These aerial patrols are regularly interrogated by People’s Liberation Army units. Australian pilots have been recorded responding with assertions of ‘international freedom of navigation rights’ under the UNCLOS and the Convention on International Civil Aviation.

The practice is important to maintain Australia’s insistence on multilateral open access to international waters and assert the UNCLOS’s provisions for free navigation beyond the 12 nautical mile territorial sea limit of any land feature. It demonstrates that Australia does not recognise any attempt to enclose either the Spratly archipelago, or the entire area within the PRC’s nine-dash line, as territorial seas. The low level of fanfare accorded to the patrols by Canberra has helped ensure they have not become a major issue of contention between Australia and the PRC.

Australia also has other options to more forcefully assert navigational rights with equally clear backing under the UNCLOS. One option would be to send patrols within 12 nautical miles of a submerged feature, such as the PRC-controlled Mischief Reef, which is not entitled to a territorial sea. Another would be to conduct patrols using ships instead of, or in addition to, aircraft, as Labor defence spokesman Richard Marles has advocated.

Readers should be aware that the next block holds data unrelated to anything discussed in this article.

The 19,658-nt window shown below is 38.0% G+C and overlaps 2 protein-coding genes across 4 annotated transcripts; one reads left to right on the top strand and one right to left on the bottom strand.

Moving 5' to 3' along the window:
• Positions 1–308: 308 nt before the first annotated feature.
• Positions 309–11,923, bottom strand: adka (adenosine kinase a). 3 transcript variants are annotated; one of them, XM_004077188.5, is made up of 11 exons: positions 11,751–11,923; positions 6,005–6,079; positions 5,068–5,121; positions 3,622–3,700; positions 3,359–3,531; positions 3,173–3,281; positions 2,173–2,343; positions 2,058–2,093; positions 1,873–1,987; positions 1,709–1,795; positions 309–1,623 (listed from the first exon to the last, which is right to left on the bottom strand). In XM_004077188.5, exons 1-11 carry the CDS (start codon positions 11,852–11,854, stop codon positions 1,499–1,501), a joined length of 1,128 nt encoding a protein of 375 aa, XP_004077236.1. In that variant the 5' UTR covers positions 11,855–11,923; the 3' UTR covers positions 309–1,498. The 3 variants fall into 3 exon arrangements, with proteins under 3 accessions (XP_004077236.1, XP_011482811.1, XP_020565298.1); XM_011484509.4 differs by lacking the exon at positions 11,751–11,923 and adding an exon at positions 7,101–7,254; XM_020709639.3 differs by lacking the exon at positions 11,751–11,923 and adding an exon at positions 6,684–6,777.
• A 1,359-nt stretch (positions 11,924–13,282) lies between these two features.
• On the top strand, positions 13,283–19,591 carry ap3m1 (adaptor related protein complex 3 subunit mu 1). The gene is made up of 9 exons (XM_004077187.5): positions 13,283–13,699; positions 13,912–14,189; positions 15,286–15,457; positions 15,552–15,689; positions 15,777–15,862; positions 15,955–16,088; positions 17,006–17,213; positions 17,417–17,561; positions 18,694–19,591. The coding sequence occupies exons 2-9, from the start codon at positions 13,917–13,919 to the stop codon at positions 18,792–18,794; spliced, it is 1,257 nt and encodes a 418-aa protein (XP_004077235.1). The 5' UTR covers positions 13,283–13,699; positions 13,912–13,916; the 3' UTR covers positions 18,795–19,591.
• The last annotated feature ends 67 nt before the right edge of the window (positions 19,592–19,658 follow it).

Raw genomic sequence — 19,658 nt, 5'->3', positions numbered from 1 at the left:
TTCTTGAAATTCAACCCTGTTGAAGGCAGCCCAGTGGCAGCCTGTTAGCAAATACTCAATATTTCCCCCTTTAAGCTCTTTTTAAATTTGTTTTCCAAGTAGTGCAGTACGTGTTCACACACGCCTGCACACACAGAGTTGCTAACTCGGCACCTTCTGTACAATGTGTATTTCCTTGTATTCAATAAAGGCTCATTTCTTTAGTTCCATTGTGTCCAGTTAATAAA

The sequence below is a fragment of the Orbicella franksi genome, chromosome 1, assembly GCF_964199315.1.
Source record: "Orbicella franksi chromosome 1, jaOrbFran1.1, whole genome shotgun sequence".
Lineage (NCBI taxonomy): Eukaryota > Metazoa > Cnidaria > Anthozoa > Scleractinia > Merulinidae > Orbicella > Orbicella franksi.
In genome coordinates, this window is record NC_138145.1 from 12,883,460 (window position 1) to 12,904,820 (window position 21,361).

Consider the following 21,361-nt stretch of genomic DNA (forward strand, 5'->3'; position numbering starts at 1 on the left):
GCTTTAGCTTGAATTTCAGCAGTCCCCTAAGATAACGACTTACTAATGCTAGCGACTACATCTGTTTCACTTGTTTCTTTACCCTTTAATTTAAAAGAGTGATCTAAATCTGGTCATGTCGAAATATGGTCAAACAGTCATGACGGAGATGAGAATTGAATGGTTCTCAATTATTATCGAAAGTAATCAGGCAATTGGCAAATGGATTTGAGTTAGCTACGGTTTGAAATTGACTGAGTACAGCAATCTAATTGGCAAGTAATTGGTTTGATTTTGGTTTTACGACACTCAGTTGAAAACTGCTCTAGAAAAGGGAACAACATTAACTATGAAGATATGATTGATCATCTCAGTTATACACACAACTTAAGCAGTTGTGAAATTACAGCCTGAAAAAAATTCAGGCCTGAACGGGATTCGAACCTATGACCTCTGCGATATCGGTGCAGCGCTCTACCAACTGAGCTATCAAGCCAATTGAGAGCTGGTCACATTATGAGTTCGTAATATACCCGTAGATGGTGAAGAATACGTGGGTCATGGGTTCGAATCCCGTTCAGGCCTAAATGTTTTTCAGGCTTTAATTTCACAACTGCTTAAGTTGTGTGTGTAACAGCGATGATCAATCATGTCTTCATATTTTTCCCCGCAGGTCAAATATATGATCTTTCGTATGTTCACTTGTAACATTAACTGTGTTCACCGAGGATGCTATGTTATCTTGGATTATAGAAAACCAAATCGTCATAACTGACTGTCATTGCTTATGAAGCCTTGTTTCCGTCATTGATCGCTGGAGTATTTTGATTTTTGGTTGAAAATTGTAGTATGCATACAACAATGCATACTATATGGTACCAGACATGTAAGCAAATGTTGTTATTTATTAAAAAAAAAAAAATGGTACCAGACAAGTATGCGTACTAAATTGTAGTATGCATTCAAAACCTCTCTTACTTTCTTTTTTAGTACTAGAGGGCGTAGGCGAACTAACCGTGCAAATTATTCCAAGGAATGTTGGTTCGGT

For the time being, it may be more useful for Australia to reserve the right to conduct these additional types of lawful navigation—for example, if the PRC were to declare straight territorial sea baselines enclosing all or part of the Spratly Islands. The PRC has made clear that it would strongly prefer Australia not conduct such actions, and as such the possibility offers Australia a rare point of leverage with the PRC.2

If Australia does opt to further assert freedom of navigation, it should be conducted independently or with other regional countries. Joint patrols involving only the US and Australia would appear provocative and out of step with the region.

What are the risks?

The gravest risk to Australia’s interests — and every other country in the region — is military conflict. The danger of US-China conflict is set to increase as Donald Trump’s trade tariffs and other policies reduce the economic interdependence that for decades has been an incentive to avoid conflict. The president’s mercurial temperament, combined with domestic political problems, could spur aggressive US behaviour. The administration’s inexperience also raises questions about its ability to defuse a crisis.